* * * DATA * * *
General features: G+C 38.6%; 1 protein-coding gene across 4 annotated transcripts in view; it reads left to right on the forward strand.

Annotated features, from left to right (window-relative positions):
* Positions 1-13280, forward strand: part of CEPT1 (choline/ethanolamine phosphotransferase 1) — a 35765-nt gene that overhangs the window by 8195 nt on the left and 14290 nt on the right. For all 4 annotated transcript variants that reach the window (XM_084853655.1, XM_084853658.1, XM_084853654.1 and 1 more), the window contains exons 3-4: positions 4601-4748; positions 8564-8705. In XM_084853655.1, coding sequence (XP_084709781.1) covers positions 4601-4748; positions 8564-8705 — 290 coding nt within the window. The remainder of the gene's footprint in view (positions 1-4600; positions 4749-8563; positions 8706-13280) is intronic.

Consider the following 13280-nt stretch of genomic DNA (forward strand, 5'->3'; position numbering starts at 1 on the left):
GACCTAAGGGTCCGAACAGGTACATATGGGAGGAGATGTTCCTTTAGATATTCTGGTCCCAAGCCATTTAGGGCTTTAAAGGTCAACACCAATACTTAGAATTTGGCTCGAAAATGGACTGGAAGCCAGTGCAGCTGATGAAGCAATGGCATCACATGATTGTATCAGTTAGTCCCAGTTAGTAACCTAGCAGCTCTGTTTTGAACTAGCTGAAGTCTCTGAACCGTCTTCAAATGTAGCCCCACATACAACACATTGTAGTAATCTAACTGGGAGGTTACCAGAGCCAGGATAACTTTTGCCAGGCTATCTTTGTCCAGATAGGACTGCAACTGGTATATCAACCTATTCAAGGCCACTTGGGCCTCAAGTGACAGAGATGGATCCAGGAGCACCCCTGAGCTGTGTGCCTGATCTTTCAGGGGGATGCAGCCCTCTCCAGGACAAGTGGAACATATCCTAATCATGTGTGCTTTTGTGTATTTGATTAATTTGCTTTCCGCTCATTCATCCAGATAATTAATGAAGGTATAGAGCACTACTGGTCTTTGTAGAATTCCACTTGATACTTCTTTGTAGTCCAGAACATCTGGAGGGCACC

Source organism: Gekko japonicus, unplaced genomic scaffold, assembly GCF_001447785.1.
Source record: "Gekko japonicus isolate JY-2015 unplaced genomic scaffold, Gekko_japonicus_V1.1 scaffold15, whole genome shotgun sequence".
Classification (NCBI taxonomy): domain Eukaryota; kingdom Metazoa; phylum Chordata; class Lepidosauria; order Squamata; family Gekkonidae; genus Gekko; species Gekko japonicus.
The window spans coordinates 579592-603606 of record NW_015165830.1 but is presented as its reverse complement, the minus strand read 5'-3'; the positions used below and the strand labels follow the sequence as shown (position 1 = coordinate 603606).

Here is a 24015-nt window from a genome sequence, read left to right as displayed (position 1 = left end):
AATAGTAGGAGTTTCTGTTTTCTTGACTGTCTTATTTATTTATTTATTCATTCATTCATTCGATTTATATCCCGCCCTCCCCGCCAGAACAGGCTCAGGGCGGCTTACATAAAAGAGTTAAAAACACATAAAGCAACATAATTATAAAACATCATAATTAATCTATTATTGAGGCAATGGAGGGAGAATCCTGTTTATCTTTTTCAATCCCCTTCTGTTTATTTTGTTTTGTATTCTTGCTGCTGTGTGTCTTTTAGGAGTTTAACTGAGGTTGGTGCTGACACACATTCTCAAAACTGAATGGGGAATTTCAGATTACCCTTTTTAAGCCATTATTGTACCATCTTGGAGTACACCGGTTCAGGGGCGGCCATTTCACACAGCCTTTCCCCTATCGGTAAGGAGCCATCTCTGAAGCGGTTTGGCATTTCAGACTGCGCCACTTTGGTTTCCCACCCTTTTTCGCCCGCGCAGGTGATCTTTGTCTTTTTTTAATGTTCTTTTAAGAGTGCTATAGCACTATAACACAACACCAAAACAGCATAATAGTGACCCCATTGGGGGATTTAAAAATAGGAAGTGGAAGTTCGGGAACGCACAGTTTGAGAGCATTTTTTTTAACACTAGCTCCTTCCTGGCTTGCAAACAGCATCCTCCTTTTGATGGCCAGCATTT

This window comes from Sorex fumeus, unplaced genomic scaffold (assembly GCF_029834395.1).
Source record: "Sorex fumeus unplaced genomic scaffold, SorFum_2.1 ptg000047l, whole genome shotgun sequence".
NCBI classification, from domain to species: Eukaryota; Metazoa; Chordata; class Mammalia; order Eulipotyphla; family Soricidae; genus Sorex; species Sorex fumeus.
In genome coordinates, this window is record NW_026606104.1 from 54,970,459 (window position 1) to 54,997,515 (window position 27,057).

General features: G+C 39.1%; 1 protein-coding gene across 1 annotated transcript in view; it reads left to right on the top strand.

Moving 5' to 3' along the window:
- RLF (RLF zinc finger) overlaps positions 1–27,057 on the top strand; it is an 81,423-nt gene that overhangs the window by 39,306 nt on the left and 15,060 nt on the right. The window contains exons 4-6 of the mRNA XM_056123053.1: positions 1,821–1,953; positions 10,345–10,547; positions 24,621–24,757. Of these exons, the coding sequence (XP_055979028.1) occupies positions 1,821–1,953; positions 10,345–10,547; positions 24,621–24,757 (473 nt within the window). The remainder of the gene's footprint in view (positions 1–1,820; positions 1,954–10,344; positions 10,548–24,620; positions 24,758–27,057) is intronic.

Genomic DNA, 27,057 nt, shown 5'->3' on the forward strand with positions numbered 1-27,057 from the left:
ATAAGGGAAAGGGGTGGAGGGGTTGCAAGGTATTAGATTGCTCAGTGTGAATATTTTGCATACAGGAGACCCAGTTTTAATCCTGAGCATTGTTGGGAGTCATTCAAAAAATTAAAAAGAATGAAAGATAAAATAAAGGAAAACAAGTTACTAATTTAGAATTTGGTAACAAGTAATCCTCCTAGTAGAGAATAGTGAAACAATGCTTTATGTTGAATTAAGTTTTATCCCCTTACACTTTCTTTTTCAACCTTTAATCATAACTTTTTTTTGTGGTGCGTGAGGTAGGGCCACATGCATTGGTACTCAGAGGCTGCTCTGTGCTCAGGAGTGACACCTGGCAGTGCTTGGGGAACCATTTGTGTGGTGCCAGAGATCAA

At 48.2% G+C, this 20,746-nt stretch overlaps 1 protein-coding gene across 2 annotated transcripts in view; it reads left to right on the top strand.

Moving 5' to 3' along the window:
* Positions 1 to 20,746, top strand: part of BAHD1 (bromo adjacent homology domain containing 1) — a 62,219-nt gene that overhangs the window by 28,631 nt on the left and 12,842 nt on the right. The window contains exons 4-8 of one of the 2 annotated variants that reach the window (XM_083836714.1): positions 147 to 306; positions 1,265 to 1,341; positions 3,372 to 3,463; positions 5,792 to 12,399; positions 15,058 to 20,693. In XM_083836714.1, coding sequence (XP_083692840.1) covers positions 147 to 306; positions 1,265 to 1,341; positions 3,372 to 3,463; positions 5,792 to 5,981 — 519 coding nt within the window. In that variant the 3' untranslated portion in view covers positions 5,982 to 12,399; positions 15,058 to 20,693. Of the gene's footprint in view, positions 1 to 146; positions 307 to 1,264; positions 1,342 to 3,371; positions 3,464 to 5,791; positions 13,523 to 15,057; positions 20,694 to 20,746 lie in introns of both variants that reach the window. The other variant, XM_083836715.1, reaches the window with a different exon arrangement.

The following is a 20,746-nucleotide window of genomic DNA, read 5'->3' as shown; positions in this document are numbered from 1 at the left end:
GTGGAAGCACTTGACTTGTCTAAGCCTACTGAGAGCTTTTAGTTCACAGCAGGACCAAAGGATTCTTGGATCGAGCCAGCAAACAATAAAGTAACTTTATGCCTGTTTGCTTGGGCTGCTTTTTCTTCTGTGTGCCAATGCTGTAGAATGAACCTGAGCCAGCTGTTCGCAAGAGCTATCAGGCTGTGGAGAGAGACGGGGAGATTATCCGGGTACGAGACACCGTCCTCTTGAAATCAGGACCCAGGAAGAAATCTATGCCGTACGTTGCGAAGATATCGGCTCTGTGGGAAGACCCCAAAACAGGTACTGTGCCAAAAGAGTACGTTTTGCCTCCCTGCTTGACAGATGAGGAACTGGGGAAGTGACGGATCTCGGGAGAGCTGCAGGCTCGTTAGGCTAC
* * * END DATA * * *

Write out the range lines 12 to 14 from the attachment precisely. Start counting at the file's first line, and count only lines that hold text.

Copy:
This window comes from Sorex fumeus, unplaced genomic scaffold (assembly GCF_029834395.1).
Source record: "Sorex fumeus unplaced genomic scaffold, SorFum_2.1 ptg000047l, whole genome shotgun sequence".
NCBI classification, from domain to species: Eukaryota; Metazoa; Chordata; class Mammalia; order Eulipotyphla; family Soricidae; genus Sorex; species Sorex fumeus.